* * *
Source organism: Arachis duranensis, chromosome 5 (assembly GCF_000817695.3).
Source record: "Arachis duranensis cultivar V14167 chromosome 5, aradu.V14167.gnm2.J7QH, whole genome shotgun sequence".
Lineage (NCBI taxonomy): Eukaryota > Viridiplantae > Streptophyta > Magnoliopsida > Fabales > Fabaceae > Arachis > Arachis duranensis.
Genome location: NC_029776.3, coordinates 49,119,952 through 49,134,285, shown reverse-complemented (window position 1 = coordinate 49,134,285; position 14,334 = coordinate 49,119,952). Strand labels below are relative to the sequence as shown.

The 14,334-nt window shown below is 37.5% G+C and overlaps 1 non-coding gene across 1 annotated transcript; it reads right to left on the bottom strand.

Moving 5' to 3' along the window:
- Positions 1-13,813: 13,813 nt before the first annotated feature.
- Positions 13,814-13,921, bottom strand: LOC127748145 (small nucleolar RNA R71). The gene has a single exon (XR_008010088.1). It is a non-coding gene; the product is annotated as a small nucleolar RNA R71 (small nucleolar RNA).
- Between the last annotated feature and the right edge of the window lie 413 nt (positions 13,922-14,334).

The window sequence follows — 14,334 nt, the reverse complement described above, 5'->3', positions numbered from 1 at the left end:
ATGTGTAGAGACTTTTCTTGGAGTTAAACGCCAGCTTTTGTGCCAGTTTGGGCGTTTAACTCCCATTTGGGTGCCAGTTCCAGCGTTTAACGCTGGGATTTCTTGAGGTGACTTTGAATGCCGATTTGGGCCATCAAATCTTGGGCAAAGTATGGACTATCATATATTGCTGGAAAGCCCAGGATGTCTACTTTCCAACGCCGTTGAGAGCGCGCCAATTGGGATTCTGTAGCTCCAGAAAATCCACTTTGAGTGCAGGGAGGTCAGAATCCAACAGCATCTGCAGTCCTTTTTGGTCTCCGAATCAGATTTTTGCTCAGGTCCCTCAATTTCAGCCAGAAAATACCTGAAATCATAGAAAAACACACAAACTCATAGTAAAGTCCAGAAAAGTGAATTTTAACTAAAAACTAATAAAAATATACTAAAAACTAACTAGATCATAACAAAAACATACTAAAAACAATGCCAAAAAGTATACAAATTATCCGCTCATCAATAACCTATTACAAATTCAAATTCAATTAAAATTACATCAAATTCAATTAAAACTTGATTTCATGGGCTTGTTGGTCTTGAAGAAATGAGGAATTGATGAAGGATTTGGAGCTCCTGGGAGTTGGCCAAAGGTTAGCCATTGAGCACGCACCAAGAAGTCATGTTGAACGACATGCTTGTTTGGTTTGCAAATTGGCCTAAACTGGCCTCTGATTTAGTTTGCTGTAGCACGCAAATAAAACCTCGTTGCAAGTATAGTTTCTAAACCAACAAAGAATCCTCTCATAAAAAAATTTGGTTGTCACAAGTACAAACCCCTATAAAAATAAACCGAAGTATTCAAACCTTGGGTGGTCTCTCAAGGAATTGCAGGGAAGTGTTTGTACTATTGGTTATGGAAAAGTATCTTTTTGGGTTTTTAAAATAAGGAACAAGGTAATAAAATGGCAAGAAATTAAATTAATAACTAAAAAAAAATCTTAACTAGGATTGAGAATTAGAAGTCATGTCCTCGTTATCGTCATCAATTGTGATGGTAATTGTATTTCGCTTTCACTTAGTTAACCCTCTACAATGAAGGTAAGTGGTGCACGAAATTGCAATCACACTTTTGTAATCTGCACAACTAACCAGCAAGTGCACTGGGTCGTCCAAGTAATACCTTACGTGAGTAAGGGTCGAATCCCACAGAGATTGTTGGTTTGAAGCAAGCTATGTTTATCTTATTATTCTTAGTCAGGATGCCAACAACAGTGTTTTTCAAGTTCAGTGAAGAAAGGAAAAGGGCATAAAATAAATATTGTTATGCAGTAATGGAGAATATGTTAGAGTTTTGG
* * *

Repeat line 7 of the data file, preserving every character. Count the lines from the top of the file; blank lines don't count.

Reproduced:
- Positions 1-13,813: 13,813 nt before the first annotated feature.